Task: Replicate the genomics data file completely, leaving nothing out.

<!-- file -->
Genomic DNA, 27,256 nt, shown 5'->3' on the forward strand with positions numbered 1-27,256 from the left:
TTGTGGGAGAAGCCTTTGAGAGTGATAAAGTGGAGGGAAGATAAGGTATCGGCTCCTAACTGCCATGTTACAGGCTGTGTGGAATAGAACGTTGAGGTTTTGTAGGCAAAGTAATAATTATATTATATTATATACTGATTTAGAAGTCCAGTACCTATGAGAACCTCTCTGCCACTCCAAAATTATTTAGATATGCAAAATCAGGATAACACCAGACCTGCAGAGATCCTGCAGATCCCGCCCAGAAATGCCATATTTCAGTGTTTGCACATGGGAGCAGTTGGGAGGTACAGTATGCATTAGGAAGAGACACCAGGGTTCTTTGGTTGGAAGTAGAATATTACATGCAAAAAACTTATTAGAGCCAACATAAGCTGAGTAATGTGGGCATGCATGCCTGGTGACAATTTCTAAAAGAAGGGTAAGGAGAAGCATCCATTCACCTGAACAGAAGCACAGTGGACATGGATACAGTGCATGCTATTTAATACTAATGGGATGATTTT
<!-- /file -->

Genomic DNA, 27,256 nt, shown 5'->3' on the forward strand with positions numbered 1-27,256 from the left:
TTGTGGGAGAAGCCTTTGAGAGTGATAAAGTGGAGGGAAGATAAGGTATCGGCTCCTAACTGCCATGTTACAGGCTGTGTGGAATAGAACGTTGAGGTTTTGTAGGCAAAGTAATAATTATATTATATTATATACTGATTTAGAAGTCCAGTACCTATGAGAACCTCTCTGCCACTCCAAAATTATTTAGATATGCAAAATCAGGATAACACCAGACCTGCAGAGATCCTGCAGATCCCGCCCAGAAATGCCATATTTCAGTGTTTGCACATGGGAGCAGTTGGGAGGTACAGTATGCATTAGGAAGAGACACCAGGGTTCTTTGGTTGGAAGTAGAATATTACATGCAAAAAACTTATTAGAGCCAACATAAGCTGAGTAATGTGGGCATGCATGCCTGGTGACAATTTCTAAAAGAAGGGTAAGGAGAAGCATCCATTCACCTGAACAGAAGCACAGTGGACATGGATACAGTGCATGCTATTTAATACTAATGGGATGATTTT